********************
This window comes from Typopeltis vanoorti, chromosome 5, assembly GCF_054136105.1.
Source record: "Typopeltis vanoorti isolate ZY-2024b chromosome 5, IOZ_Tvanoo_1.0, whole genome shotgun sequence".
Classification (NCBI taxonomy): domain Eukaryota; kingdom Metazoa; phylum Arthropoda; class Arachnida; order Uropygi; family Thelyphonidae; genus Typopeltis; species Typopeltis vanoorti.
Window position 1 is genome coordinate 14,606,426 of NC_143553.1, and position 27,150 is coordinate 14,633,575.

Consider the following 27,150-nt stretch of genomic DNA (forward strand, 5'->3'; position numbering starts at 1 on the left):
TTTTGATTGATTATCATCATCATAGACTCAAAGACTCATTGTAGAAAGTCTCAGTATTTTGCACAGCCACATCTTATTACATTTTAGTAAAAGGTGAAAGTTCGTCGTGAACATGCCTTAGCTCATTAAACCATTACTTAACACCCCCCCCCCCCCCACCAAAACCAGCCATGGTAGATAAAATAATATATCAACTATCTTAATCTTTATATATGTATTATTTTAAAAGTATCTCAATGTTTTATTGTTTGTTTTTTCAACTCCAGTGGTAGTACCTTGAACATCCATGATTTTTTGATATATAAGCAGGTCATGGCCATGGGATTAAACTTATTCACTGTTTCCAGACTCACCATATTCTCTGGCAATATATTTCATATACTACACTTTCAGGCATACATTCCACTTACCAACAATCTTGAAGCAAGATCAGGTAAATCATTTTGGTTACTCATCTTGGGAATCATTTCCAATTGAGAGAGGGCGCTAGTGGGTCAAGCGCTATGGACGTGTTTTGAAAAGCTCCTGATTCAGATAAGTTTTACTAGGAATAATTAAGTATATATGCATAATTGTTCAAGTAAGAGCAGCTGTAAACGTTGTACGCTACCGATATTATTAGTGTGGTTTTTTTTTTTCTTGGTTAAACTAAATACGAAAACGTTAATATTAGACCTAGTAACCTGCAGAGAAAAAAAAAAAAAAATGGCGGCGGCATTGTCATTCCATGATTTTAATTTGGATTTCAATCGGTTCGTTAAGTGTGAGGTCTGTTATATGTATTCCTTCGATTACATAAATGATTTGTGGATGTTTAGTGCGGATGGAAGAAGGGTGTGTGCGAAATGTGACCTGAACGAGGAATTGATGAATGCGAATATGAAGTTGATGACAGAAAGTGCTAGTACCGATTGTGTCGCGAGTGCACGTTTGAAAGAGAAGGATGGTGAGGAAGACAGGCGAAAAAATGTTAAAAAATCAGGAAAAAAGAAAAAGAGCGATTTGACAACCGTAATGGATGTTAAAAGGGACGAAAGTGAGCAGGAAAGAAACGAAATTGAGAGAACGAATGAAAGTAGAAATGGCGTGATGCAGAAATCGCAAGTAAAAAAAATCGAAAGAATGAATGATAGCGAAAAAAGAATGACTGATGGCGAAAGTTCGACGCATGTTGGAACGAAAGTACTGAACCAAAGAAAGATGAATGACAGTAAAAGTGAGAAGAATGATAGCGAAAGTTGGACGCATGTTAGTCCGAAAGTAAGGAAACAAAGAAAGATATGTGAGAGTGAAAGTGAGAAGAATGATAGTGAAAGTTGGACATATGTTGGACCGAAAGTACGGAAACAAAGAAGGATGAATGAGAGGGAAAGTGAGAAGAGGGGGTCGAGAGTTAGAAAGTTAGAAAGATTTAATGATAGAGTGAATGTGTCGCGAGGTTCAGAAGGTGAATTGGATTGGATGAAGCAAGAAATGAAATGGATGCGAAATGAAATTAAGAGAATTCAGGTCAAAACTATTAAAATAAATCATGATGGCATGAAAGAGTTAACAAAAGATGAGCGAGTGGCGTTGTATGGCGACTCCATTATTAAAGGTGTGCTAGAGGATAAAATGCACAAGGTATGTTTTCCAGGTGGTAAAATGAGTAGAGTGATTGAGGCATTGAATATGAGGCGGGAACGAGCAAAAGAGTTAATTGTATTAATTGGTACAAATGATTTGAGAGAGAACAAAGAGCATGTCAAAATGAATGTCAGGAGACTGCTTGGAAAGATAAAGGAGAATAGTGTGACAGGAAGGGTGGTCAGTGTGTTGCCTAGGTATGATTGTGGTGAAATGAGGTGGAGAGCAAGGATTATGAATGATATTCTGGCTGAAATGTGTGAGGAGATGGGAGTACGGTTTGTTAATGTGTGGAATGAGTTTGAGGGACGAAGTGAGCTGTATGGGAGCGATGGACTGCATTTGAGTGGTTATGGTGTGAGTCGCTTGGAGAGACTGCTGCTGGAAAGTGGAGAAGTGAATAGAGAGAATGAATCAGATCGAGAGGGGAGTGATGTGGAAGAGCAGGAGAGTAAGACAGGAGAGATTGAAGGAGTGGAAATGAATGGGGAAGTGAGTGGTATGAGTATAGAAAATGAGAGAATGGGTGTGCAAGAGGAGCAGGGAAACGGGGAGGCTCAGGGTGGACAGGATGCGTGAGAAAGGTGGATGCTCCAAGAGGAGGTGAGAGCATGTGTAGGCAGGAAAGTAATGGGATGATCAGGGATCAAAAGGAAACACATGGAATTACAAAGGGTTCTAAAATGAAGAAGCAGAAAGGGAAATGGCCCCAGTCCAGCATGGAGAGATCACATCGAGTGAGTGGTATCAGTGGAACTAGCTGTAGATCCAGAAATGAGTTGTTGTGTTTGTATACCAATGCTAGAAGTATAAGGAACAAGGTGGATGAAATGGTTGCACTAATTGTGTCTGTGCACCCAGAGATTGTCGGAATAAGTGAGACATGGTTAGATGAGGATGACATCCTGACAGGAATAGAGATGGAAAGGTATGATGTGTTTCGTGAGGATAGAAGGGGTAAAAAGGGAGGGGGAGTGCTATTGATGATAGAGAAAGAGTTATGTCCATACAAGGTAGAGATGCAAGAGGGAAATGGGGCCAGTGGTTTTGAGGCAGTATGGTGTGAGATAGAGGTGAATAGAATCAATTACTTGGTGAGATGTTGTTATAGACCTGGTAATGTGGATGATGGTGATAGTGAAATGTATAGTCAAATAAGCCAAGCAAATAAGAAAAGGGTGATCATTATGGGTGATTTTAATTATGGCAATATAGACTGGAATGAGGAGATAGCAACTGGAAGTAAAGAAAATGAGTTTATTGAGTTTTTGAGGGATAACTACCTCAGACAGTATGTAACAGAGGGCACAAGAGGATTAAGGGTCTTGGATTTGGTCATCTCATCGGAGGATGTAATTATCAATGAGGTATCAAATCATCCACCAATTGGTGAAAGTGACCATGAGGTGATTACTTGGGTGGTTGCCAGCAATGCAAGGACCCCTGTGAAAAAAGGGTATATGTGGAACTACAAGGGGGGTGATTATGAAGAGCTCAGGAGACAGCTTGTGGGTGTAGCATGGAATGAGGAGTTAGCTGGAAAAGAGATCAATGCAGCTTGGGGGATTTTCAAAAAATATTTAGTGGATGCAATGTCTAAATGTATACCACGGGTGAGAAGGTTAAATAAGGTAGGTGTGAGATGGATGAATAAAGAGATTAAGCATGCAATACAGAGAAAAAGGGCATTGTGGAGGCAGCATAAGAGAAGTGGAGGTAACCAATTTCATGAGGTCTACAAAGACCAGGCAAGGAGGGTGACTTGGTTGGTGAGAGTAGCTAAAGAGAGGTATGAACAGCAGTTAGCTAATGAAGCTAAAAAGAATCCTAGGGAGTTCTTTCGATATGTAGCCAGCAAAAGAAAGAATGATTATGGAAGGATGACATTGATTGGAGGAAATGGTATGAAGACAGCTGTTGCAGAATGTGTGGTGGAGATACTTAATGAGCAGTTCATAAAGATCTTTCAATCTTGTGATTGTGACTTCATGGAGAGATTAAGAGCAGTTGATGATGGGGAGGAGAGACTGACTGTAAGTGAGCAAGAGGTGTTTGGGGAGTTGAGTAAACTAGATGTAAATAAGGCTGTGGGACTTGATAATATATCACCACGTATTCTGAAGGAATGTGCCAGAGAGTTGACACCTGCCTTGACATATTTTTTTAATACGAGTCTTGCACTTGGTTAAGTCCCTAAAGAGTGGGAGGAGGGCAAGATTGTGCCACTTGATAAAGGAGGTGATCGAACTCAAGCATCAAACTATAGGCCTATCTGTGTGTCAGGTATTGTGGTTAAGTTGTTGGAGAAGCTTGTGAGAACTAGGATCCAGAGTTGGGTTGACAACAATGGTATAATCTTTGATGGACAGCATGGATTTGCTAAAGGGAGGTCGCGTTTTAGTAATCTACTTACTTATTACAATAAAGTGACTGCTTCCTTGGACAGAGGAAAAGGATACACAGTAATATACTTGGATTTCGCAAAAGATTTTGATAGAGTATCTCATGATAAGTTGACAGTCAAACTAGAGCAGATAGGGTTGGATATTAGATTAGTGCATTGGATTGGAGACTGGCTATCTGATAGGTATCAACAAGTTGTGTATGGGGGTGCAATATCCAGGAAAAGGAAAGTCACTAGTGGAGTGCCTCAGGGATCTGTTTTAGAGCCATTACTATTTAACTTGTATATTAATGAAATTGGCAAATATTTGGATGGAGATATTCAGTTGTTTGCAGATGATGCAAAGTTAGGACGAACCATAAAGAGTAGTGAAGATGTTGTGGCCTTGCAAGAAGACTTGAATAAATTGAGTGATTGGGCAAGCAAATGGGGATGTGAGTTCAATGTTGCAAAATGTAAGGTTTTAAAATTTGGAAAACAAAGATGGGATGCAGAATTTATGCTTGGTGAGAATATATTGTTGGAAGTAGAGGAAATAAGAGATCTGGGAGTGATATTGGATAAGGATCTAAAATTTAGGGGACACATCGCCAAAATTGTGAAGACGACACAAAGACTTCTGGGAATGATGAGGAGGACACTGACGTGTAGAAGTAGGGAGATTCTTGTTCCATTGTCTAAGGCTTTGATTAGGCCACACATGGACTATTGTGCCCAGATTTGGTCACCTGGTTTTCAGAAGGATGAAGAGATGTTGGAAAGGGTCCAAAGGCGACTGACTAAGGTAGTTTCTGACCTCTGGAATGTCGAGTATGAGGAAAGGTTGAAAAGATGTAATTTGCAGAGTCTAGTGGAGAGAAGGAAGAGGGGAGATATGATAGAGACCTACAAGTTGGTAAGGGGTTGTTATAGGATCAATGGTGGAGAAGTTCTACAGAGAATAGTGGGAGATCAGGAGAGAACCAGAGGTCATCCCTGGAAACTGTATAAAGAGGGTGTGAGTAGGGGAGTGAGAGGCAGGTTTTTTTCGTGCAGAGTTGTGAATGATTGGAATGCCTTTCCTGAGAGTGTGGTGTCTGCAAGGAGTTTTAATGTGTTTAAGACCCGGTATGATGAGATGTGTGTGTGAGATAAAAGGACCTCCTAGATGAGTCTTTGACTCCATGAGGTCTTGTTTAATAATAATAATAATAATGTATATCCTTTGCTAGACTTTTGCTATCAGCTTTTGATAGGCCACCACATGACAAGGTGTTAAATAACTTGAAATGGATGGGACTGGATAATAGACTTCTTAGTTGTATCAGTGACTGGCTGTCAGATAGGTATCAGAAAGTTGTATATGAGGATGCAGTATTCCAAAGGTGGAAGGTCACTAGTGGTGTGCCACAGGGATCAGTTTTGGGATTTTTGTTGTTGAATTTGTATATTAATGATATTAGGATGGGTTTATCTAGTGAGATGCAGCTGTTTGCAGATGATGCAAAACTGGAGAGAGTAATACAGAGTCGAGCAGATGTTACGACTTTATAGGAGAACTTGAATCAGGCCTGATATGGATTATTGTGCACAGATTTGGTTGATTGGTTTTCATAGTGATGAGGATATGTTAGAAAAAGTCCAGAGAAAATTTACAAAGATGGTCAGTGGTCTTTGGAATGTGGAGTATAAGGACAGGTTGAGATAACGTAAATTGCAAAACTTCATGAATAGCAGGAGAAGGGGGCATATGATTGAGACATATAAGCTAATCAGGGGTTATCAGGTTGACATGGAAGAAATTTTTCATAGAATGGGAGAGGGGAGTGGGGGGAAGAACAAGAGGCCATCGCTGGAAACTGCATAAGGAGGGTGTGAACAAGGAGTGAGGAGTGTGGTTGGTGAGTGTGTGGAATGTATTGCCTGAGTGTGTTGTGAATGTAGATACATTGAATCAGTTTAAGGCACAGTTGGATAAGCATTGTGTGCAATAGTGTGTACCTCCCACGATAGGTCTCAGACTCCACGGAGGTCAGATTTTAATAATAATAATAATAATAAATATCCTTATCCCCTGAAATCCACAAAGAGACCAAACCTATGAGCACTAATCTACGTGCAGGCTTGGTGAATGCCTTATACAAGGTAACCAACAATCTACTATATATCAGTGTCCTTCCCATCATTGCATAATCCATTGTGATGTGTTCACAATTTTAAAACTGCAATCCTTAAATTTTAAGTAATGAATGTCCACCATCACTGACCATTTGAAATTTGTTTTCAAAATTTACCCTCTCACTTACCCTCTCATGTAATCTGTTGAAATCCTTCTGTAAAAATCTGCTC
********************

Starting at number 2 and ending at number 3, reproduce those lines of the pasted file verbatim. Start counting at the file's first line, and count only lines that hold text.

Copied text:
Source record: "Typopeltis vanoorti isolate ZY-2024b chromosome 5, IOZ_Tvanoo_1.0, whole genome shotgun sequence".
Classification (NCBI taxonomy): domain Eukaryota; kingdom Metazoa; phylum Arthropoda; class Arachnida; order Uropygi; family Thelyphonidae; genus Typopeltis; species Typopeltis vanoorti.